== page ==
The shutter button, with which you also record video on the Galaxy S20
8K video: this is the point
Yes, with the different Galaxy S20 models you can record video with a resolution of 7680 × 4320 pixels. It's popularly called 8K video. Now it is easy to think that this is a superfluous function. After all, who has a screen with such a resolution to review the recordings?
Yet there are plenty of enthusiasts who can tell you that filming on 8K is an advantage anyway, even though the video is then edited and saved at a lower resolution. But that is quite a niche application. More fun – naja, in our opinion – is the fact that individual frames of an 8K video have a resolution of approximately 33 megapixels. As you may know you can easily save it on your Galaxy as a separate photo. So you can always take sharp photos out of your video – for example if you are shooting a thunderstorm, or something else where timing would be crucial if you tried to photograph it. Okay, it may still not be a super-mainstream application, but the enthusiast will know what to do with it.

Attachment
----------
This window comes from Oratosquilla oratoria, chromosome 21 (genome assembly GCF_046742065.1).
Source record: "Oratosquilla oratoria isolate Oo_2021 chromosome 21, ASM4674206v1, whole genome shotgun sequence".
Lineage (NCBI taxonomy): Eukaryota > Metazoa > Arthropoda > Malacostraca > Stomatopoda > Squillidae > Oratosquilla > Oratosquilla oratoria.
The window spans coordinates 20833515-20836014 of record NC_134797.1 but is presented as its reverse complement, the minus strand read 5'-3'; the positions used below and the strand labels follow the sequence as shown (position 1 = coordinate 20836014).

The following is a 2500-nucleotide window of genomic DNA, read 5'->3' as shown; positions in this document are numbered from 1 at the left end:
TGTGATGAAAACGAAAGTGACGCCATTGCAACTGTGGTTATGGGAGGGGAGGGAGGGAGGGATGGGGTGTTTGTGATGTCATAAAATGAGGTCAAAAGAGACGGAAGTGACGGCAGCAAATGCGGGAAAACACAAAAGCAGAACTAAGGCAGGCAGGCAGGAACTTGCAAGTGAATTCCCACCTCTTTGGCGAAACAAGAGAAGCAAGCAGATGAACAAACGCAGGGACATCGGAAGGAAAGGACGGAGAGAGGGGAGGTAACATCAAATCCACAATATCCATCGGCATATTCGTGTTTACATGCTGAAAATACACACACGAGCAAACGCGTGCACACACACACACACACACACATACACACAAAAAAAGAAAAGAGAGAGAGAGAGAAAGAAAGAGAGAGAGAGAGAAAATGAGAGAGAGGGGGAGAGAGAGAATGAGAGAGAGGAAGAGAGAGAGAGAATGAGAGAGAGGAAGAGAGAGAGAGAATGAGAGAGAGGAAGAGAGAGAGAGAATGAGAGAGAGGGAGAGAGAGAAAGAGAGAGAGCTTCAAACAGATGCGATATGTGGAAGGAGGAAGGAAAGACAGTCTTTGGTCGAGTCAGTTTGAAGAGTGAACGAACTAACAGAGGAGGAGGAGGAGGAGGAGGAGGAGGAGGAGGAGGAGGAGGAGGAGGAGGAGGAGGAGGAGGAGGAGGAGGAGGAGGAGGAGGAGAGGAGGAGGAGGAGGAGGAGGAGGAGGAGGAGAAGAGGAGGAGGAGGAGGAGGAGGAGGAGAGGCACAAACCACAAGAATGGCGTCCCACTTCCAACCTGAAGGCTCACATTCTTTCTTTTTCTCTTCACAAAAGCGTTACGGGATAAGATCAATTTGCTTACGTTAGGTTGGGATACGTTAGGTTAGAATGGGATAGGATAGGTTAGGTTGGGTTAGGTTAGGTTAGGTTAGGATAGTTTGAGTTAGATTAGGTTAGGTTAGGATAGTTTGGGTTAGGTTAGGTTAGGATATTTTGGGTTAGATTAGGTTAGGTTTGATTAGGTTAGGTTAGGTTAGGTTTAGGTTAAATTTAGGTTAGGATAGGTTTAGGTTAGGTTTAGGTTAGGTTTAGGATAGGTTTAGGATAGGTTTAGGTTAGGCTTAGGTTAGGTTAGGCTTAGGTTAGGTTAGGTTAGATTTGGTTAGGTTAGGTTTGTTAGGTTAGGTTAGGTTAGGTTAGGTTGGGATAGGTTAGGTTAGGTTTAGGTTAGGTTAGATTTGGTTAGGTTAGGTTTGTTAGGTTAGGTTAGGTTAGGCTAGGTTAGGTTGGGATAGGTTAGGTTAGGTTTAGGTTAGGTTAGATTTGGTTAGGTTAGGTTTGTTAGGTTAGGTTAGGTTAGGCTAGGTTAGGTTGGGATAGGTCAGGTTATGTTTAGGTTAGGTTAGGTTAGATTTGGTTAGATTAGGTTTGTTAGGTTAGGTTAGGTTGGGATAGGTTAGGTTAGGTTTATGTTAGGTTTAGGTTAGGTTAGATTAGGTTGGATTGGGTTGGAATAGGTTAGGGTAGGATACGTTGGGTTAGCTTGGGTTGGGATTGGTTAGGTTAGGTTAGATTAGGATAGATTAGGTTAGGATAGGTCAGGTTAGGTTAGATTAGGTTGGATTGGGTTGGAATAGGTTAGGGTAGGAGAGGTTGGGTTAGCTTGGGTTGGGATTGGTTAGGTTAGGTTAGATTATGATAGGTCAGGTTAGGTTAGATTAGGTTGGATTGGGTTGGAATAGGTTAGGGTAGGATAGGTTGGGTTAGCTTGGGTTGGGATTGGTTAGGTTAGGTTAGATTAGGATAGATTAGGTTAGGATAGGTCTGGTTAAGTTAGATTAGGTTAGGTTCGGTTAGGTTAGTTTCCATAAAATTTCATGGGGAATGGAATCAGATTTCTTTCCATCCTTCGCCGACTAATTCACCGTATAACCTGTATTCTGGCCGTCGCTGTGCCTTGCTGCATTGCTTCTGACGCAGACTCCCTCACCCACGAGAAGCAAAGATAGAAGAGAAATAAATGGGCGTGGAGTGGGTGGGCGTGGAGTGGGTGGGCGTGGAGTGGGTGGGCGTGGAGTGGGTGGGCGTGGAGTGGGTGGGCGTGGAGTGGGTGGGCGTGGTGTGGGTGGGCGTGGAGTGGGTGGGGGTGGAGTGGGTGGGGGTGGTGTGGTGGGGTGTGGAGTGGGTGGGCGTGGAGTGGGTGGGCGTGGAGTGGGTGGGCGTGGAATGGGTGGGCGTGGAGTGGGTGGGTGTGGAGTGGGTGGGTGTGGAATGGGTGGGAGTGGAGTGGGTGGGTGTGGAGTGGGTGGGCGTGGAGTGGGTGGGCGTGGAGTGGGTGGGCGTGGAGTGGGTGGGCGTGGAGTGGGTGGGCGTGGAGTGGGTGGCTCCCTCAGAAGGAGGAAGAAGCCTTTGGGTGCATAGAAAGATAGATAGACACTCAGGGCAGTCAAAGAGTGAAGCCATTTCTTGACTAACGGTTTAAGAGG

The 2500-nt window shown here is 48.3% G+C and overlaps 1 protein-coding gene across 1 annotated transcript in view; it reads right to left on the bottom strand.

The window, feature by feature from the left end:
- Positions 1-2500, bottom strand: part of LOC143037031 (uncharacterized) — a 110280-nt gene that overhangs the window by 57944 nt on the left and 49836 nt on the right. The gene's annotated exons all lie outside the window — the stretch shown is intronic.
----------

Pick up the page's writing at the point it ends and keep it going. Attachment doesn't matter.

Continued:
And how much storage does 8K video take?
Of course, recording 8K video is the way to quickly fill the storage – 128GB or more, on the Galaxy S20 models. How fast? Well, one minute 8K video is around 600MB in size. A 5-minute video takes up 3GB. That is also the maximum duration of an 8K video – so that the data remains manageable, and / or the processor cool enough. By the way: the device records this kind of hi-res video at 24 frames per second. A higher frame rate is perhaps a bit too high for the telephone hardware and storage.